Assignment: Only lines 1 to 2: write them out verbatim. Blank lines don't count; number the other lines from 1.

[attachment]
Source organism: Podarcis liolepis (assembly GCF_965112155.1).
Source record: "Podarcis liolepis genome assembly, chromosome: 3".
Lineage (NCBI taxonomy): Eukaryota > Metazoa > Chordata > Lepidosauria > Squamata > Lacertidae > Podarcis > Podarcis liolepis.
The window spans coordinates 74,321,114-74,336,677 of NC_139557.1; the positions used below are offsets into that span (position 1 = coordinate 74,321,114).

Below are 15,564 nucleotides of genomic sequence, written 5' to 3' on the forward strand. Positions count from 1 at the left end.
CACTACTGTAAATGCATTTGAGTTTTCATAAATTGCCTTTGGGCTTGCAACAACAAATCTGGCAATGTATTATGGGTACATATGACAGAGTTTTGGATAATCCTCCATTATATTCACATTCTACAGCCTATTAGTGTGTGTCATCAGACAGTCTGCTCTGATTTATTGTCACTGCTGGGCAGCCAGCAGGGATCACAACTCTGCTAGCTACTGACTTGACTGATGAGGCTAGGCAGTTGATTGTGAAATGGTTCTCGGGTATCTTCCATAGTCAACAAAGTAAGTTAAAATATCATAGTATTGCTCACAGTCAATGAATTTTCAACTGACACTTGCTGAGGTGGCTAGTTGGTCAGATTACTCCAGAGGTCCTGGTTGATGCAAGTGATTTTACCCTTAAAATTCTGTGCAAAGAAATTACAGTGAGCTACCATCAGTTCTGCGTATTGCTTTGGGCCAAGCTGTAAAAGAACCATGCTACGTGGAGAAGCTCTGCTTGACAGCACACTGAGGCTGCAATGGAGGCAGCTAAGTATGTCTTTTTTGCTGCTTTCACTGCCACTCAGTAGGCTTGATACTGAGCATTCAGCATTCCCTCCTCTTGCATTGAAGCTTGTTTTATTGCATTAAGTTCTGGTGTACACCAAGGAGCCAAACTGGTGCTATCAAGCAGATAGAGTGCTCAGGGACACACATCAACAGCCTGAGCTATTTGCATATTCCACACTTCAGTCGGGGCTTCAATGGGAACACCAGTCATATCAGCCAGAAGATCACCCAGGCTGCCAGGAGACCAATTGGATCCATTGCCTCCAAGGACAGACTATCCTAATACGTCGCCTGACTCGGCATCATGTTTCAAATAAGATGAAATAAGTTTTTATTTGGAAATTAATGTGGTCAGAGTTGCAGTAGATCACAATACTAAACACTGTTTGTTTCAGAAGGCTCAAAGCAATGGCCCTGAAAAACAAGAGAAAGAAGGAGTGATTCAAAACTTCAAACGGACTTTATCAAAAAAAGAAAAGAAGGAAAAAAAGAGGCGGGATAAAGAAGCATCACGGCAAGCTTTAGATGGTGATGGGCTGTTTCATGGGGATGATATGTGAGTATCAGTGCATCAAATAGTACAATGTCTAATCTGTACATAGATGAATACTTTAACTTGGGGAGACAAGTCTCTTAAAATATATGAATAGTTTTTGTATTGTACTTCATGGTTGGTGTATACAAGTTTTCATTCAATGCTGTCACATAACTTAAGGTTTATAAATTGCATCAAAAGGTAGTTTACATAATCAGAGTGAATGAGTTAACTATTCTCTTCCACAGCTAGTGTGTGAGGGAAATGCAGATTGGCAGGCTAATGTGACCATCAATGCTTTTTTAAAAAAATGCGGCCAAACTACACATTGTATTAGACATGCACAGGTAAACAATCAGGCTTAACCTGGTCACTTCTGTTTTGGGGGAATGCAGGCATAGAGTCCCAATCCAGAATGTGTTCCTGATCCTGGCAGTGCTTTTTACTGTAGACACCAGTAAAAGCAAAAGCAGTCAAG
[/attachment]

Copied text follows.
Source organism: Podarcis liolepis (assembly GCF_965112155.1).
Source record: "Podarcis liolepis genome assembly, chromosome: 3".